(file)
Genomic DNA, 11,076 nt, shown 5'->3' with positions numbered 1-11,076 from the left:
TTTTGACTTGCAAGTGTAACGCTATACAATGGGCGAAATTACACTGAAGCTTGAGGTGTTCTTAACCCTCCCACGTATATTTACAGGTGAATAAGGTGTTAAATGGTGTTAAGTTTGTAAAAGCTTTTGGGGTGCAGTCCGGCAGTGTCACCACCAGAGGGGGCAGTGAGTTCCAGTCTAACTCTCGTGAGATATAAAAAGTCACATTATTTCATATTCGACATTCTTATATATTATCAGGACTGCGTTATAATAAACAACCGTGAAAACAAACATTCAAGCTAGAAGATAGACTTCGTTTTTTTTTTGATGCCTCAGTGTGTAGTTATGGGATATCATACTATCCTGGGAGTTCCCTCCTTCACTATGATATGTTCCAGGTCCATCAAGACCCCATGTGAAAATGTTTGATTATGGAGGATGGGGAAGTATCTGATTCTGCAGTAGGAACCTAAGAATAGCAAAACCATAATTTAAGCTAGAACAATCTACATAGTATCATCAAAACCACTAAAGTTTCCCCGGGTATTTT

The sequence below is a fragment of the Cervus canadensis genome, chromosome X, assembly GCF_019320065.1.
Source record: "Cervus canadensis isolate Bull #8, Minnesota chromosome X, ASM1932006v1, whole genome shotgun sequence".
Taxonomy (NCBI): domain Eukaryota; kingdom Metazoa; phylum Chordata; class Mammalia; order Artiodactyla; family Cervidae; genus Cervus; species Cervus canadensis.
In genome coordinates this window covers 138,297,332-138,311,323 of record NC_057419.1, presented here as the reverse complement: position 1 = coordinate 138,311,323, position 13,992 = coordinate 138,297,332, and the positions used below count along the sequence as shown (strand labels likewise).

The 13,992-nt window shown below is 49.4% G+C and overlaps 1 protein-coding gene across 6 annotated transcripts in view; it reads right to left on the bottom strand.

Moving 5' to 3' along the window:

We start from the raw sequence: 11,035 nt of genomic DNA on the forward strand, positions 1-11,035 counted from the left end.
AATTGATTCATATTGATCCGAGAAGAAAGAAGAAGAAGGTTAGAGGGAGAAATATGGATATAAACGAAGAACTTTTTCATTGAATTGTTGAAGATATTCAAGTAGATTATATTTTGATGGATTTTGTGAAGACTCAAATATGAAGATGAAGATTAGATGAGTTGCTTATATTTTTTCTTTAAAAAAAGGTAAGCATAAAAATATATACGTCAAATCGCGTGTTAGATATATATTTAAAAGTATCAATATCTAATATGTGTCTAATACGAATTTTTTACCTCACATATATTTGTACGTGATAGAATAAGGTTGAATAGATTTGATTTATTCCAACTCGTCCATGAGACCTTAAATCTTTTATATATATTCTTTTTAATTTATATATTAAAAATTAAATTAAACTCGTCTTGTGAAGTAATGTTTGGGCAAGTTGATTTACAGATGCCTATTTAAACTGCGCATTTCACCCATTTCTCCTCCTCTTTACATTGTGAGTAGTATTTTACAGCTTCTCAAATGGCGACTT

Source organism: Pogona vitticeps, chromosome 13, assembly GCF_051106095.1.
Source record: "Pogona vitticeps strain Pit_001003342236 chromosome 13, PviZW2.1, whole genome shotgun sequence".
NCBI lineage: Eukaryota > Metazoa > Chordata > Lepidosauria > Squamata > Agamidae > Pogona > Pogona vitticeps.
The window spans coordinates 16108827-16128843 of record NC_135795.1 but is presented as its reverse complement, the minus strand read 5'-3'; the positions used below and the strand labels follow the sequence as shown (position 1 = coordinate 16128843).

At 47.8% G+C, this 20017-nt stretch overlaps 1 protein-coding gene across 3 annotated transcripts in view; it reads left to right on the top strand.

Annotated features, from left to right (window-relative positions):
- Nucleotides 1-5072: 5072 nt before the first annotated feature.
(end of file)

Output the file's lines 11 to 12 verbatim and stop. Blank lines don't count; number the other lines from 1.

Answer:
Source organism: Pogona vitticeps, chromosome 13, assembly GCF_051106095.1.
Source record: "Pogona vitticeps strain Pit_001003342236 chromosome 13, PviZW2.1, whole genome shotgun sequence".